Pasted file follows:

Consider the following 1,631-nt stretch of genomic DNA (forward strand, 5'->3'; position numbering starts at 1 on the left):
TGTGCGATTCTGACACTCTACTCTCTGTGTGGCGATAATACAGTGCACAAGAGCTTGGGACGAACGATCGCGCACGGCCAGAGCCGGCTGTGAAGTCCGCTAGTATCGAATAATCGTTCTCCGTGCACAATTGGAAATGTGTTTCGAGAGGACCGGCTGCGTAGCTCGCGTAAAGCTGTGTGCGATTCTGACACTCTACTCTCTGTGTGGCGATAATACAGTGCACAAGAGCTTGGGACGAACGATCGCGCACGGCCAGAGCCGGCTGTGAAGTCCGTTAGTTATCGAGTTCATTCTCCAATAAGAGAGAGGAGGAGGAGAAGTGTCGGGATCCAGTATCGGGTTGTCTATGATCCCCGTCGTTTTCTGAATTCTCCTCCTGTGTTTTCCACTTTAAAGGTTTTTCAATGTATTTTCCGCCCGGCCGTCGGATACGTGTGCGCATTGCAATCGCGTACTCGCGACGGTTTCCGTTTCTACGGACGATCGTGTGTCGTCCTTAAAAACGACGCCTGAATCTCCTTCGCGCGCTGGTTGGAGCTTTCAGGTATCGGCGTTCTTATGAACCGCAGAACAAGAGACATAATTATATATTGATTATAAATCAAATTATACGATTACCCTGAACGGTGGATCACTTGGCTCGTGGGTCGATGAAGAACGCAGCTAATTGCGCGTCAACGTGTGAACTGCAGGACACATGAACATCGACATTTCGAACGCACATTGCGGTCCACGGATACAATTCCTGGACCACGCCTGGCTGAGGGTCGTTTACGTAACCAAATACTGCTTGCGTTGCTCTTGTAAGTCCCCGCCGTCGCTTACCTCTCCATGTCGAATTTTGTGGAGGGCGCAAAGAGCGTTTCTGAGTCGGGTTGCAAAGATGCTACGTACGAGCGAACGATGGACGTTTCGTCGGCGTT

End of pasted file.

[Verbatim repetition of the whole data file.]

Consider the following 1,631-nt stretch of genomic DNA (forward strand, 5'->3'; position numbering starts at 1 on the left):
TGTGCGATTCTGACACTCTACTCTCTGTGTGGCGATAATACAGTGCACAAGAGCTTGGGACGAACGATCGCGCACGGCCAGAGCCGGCTGTGAAGTCCGCTAGTATCGAATAATCGTTCTCCGTGCACAATTGGAAATGTGTTTCGAGAGGACCGGCTGCGTAGCTCGCGTAAAGCTGTGTGCGATTCTGACACTCTACTCTCTGTGTGGCGATAATACAGTGCACAAGAGCTTGGGACGAACGATCGCGCACGGCCAGAGCCGGCTGTGAAGTCCGTTAGTTATCGAGTTCATTCTCCAATAAGAGAGAGGAGGAGGAGAAGTGTCGGGATCCAGTATCGGGTTGTCTATGATCCCCGTCGTTTTCTGAATTCTCCTCCTGTGTTTTCCACTTTAAAGGTTTTTCAATGTATTTTCCGCCCGGCCGTCGGATACGTGTGCGCATTGCAATCGCGTACTCGCGACGGTTTCCGTTTCTACGGACGATCGTGTGTCGTCCTTAAAAACGACGCCTGAATCTCCTTCGCGCGCTGGTTGGAGCTTTCAGGTATCGGCGTTCTTATGAACCGCAGAACAAGAGACATAATTATATATTGATTATAAATCAAATTATACGATTACCCTGAACGGTGGATCACTTGGCTCGTGGGTCGATGAAGAACGCAGCTAATTGCGCGTCAACGTGTGAACTGCAGGACACATGAACATCGACATTTCGAACGCACATTGCGGTCCACGGATACAATTCCTGGACCACGCCTGGCTGAGGGTCGTTTACGTAACCAAATACTGCTTGCGTTGCTCTTGTAAGTCCCCGCCGTCGCTTACCTCTCCATGTCGAATTTTGTGGAGGGCGCAAAGAGCGTTTCTGAGTCGGGTTGCAAAGATGCTACGTACGAGCGAACGATGGACGTTTCGTCGGCGTT